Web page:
Second, the women using hormonal contraception had lower scores of past-week depression symptoms, lower odds of high depressive symptoms, and lower odds of having attempted suicide in the last year. This was true even after the authors accounted for previous depressive symptoms among the women. When exploring the data longitudinally—that is, examining the association between contraceptive use and depression over the course of two waves of data to see if there were differences depending on the age of the women—the findings held true. Users of the pill, patch, or ring had lower odds of having high depression scores between the ages of 18 and 28, with even lower odds of a high depression score between the ages of 25 and 34.
Interestingly, hormonal contraception was not protective against a suicide attempts between the ages of 18 and 28, but it was between the ages of 25 and 34.
Dr. Kim Yonkers, professor of psychiatry at the Yale University School of Public Health and an expert on women’s reproductive and psychiatric health, praised the study.
“It’s certainly in line with what data are out there with regard to oral contraceptives, and I think the researchers did a nice job using the information that’s available,” she says.
There are limitations to the study. The authors acknowledge that women who perceive there to be negative side effects in their mood due to hormonal contraception are less likely to maintain its use, and these women may be more prone to depressive symptoms, potentially accounting for some of the findings and partially explaining the link.
As Yonkers says, “it could be a healthy observer effect. They’re talking to a group of women [who were using oral contraceptives] who are more likely to be healthy, to be psychologically healthy, to attend medical appointments; so it’s impossible to assign causality,” which she notes the authors are accurately not doing.
There are also a range of personal factors—like relationship status and sexual comfort—that contribute to a woman’s decision to use the pill, patch or ring, as opposed to using a barrier method such as a condom on its own, or no protection at all.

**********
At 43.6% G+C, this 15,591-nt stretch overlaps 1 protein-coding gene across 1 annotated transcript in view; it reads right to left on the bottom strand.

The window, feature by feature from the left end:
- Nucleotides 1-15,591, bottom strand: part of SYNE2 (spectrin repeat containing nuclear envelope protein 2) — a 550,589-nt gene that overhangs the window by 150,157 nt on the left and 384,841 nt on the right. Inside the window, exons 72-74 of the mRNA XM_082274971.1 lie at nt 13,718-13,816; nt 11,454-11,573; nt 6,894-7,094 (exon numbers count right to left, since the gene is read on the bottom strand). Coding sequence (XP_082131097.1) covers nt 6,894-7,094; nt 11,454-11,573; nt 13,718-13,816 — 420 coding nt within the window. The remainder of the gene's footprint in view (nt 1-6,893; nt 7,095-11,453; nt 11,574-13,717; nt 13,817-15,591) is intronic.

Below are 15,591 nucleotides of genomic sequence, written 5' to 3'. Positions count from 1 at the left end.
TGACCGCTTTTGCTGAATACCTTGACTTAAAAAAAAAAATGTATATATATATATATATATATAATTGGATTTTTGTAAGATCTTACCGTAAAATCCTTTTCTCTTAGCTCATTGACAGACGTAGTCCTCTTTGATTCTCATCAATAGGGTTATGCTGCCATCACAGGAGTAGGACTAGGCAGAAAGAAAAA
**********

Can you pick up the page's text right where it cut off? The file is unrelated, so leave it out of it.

Hormonal contraception, as noted by the authors, is most commonly used among educated, cohabitating and unmarried white women. This is likely due to a few factors. College educated individuals are more likely to be fully employed and therefore have better health insurance, making the pill more affordable. There are racial disparities due to insurance as well, as white women are more likely to have health coverage than women of color. Funding for public and non-profit organizations that offer oral contraceptives at affordable and sliding scale prices for women without insurance are constantly under threat of—and actually victim to—major cuts in funding. It is unlikely that evidence for protective effects on mental health will ameliorate these differences since they are rooted in access and economics, but the implications of the study are still wide.
For example, Yonkers also points out the influence this study could have on regulations for prescription drugs.
“I think this adds to the body of literature questioning why oral contraceptives have to have this labeling that their compound increases the risk of depression. I don’t think we see that at a population level very strongly. No [older, randomized control] trials have found that oral contraceptives, even at a much higher dose, increase the likelihood of depression, let alone suicidal ideation or suicide,” she says.
This labeling may deter some women from using the birth control pill if they are particularly wary of its influence over their mood stability, when in fact it seems it may benefit mood or at minimum have no effect. The Federal Drug Administration notes that they label drugs based on data derived from human experience wherever possible.
As Yonkers says, “the FDA keeps mandating that this labeling be included on oral contraceptive agents—as a class labeling—despite the fact that we don’t see it in clinical trials. So I think it’s something that has to be taken up more carefully with the FDA.”
Whether data or politics will determine FDA labeling remains to be seen, but this study adds to the mounting evidence that the former should be more greatly weighed.
Edited by Karestan Koenen